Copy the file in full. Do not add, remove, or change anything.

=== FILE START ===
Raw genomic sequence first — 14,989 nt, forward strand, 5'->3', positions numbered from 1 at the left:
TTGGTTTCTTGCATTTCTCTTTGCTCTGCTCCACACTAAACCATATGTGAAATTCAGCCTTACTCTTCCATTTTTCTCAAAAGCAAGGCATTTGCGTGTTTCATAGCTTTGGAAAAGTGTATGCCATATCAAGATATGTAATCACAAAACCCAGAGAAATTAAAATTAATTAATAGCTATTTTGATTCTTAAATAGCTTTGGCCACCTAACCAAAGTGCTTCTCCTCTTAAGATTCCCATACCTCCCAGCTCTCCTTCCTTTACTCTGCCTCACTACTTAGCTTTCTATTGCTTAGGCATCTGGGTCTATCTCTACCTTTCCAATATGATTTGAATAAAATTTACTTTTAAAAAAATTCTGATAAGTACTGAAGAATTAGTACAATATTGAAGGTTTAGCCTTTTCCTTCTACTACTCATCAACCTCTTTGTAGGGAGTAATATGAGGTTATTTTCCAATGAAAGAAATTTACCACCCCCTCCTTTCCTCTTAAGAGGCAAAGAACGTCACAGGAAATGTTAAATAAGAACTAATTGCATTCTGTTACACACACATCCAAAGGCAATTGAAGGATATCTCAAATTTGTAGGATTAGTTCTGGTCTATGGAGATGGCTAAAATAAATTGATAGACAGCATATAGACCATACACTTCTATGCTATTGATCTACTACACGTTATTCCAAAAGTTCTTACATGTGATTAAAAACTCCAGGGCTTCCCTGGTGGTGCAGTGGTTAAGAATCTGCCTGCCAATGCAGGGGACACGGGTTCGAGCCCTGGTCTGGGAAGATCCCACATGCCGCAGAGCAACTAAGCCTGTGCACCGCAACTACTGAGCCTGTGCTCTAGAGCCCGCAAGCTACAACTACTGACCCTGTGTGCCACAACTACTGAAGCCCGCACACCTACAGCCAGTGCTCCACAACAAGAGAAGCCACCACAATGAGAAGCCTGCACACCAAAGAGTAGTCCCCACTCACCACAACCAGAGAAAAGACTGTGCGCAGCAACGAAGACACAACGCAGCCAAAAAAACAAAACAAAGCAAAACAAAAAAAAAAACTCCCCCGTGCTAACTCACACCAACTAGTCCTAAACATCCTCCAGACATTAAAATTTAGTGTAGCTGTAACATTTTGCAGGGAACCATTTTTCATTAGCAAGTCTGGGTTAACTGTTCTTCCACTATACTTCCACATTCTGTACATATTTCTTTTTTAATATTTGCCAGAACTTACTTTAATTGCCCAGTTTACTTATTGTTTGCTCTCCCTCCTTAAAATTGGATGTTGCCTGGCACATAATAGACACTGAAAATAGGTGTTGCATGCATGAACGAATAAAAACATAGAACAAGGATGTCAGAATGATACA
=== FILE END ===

Raw genomic sequence first — 14,989 nt, forward strand, 5'->3', positions numbered from 1 at the left:
TTGGTTTCTTGCATTTCTCTTTGCTCTGCTCCACACTAAACCATATGTGAAATTCAGCCTTACTCTTCCATTTTTCTCAAAAGCAAGGCATTTGCGTGTTTCATAGCTTTGGAAAAGTGTATGCCATATCAAGATATGTAATCACAAAACCCAGAGAAATTAAAATTAATTAATAGCTATTTTGATTCTTAAATAGCTTTGGCCACCTAACCAAAGTGCTTCTCCTCTTAAGATTCCCATACCTCCCAGCTCTCCTTCCTTTACTCTGCCTCACTACTTAGCTTTCTATTGCTTAGGCATCTGGGTCTATCTCTACCTTTCCAATATGATTTGAATAAAATTTACTTTTAAAAAAATTCTGATAAGTACTGAAGAATTAGTACAATATTGAAGGTTTAGCCTTTTCCTTCTACTACTCATCAACCTCTTTGTAGGGAGTAATATGAGGTTATTTTCCAATGAAAGAAATTTACCACCCCCTCCTTTCCTCTTAAGAGGCAAAGAACGTCACAGGAAATGTTAAATAAGAACTAATTGCATTCTGTTACACACACATCCAAAGGCAATTGAAGGATATCTCAAATTTGTAGGATTAGTTCTGGTCTATGGAGATGGCTAAAATAAATTGATAGACAGCATATAGACCATACACTTCTATGCTATTGATCTACTACACGTTATTCCAAAAGTTCTTACATGTGATTAAAAACTCCAGGGCTTCCCTGGTGGTGCAGTGGTTAAGAATCTGCCTGCCAATGCAGGGGACACGGGTTCGAGCCCTGGTCTGGGAAGATCCCACATGCCGCAGAGCAACTAAGCCTGTGCACCGCAACTACTGAGCCTGTGCTCTAGAGCCCGCAAGCTACAACTACTGACCCTGTGTGCCACAACTACTGAAGCCCGCACACCTACAGCCAGTGCTCCACAACAAGAGAAGCCACCACAATGAGAAGCCTGCACACCAAAGAGTAGTCCCCACTCACCACAACCAGAGAAAAGACTGTGCGCAGCAACGAAGACACAACGCAGCCAAAAAAACAAAACAAAGCAAAACAAAAAAAAAAACTCCCCCGTGCTAACTCACACCAACTAGTCCTAAACATCCTCCAGACATTAAAATTTAGTGTAGCTGTAACATTTTGCAGGGAACCATTTTTCATTAGCAAGTCTGGGTTAACTGTTCTTCCACTATACTTCCACATTCTGTACATATTTCTTTTTTAATATTTGCCAGAACTTACTTTAATTGCCCAGTTTACTTATTGTTTGCTCTCCCTCCTTAAAATTGGATGTTGCCTGGCACATAATAGACACTGAAAATAGGTGTTGCATGCATGAACGAATAAAAACATAGAACAAGGATGTCAGAATGATACA